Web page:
Today, the Philadelphia Union take on the Columbus Crew SC, and their one-man goal scoring machine in Kei Kamara. Kamara, like Lahoud, is also from Sierra Leone, and was brought to the US in the early 2000’s with the help of a refugee program.
Being two of the only players from Sierra Leone in the MLS, Kamara knew who Lahoud was, but Lahoud didn’t know who Kamara was until they played against each other in 2009.
“I was with Chivas USA and we were playing the Houston Dynamo, where Kei played before he went to Kansas City, and the first couple minutes of the match he was speaking our native language, Creole, to me,” Lahoud said. “I was like ‘Who is this guy and why is he talking to me?’ He kept on trying to engage me and I was caught off guard by it but the following offseason we ended up playing pickup together in Southern California and that’s where I really got to know him.”
Between seeing him in the offseason, playing against him in the MLS and playing with him on the national team, the relationship between Lahoud and Kamara blossomed.
“Last week we were just talking a lot of trash leading up to this match,” said Lahoud. “We’re definitely quite close now, and playing on the national team together, I think that has been huge in our relationship.”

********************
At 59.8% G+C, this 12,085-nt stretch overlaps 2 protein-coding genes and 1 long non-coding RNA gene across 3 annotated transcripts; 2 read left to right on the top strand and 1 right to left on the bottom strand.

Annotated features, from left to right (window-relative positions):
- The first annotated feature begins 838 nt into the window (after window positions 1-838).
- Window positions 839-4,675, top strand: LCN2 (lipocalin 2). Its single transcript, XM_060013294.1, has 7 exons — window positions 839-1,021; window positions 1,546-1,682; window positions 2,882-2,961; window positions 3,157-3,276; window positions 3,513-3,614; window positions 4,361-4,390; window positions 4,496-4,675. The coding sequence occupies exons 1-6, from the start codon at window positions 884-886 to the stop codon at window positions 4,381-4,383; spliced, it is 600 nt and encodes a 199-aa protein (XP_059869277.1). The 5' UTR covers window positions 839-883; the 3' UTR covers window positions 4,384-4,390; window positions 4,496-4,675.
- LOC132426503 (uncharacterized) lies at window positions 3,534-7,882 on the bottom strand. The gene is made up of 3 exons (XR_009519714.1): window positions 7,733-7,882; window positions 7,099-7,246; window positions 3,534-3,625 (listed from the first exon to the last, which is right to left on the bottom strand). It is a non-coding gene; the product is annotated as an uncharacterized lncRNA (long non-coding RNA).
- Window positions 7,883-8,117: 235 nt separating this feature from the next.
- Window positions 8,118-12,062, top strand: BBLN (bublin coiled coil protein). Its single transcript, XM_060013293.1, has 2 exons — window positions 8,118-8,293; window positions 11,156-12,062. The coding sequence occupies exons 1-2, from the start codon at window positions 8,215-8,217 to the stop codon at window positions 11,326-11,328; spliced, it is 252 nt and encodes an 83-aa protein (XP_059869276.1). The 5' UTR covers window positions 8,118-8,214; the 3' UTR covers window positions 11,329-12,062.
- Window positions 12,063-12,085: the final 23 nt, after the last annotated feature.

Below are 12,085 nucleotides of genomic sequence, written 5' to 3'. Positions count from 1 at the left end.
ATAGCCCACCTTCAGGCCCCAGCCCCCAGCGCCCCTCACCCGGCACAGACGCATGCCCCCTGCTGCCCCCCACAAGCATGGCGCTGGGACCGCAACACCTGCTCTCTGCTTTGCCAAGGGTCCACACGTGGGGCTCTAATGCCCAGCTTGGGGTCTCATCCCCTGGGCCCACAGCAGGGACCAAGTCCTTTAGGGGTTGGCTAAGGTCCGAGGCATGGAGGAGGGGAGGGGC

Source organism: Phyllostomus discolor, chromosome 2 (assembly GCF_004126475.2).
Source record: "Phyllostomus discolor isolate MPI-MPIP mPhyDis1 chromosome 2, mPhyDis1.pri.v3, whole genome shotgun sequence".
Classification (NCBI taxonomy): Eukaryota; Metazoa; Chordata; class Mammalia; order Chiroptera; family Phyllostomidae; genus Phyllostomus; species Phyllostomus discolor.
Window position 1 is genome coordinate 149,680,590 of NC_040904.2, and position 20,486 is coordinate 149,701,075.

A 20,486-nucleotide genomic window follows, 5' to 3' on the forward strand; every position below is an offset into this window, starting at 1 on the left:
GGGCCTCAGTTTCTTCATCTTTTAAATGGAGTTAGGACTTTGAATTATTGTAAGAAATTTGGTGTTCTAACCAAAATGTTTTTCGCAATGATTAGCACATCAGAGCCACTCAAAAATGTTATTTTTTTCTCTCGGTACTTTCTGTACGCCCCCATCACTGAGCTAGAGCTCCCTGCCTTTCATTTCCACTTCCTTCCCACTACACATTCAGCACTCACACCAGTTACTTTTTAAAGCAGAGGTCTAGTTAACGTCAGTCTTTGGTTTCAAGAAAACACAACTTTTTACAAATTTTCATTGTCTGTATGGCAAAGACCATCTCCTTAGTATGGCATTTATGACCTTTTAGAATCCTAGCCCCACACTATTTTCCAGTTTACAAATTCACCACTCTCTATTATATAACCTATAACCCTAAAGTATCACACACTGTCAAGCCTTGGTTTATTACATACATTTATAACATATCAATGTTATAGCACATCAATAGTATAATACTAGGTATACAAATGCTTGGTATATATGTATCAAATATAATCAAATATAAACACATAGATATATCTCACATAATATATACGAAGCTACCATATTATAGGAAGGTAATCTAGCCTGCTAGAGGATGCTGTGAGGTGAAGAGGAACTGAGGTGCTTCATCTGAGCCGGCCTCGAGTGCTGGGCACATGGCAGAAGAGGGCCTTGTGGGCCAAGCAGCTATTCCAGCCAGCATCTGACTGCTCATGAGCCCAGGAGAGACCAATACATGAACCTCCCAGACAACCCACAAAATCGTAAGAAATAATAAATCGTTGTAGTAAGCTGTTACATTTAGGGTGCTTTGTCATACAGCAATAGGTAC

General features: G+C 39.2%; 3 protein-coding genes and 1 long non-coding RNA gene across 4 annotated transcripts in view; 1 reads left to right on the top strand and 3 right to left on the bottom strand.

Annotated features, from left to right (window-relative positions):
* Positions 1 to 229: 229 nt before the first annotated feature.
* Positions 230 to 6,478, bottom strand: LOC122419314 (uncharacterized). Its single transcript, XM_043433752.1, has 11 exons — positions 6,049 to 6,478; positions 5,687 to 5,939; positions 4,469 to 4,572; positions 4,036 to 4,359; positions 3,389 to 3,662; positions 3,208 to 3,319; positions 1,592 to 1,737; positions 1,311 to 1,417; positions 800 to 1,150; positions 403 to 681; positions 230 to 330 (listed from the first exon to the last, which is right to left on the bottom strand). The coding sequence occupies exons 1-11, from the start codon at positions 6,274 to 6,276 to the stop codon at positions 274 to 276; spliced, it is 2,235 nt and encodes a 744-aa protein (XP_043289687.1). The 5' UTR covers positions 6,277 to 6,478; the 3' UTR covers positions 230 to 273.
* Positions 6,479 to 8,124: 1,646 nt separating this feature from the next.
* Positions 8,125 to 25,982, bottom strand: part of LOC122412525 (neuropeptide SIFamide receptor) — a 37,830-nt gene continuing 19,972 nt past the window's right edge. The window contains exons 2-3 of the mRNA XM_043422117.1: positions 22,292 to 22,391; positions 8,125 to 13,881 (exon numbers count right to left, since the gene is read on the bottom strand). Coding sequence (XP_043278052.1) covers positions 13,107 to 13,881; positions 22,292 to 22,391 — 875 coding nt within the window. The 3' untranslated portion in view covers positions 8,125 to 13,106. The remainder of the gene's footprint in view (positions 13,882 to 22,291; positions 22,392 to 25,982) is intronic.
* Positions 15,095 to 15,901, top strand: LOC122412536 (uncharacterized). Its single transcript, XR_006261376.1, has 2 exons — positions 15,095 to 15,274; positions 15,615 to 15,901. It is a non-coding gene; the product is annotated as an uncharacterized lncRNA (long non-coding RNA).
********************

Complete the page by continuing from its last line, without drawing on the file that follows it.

Lahoud made his first trip back to Sierra Leone in 2013, courtesy of the national team, after getting called up for a World Cup qualifier, making it almost 22 years since his last time in his native country.
“Going back was so surreal,” Lahoud said. “I didn’t even recognize the country, I went back to where I grew up and it was really odd seeing the people. A new family lived in my old house but it wasn’t until I saw my grandparents and my best friend from childhood that all the memories and emotions I had forgotten came rushing back.”
Lahoud finally got to see in person the work that Schools for Salone was doing for Sierra Leone, knowing that all his fundraising was going to a good place.
Lahoud wanted to help even more but was unsure how. The opportunity to do so came the following year when he and Kamara returned to Sierra Leone for another national team game. Together, they hatched out a plan to try and combine their resources in order to help the children even more.
“We sat down at lunch, and Kei had been doing some independent things for Schools for Salone, and I had been doing some independent things, and we kinda just put our heads together,” Lahoud said. “That conversation lead to Cindy Nofziger getting involved and being that bridge to help us collaborate and get a new school finished.”
When the two of them pooled all of their fundraised money together, they managed to have enough to build the school, with the groundbreaking taking place on May 19th. The school will have a school building, a well and a soccer field for the kids to play on. Lahoud hopes that the school will be finished by the end of 2015.
The school will be called “The Kei Kamara, Mike Lahoud Education for All Primary School” and though Kamara and Lahoud will be rivals on the pitch on Wednesday, both will still be thinking about the school that is being built half a world away.
When I asked him what he hopes building the school will do for the community, Lahoud’s answer was iconic of his outstanding character.
“We’re not only rebuilding education, we’re rebuilding hope.”
Contact Philadelphia Union writer Kyle Basedow at email@example.com.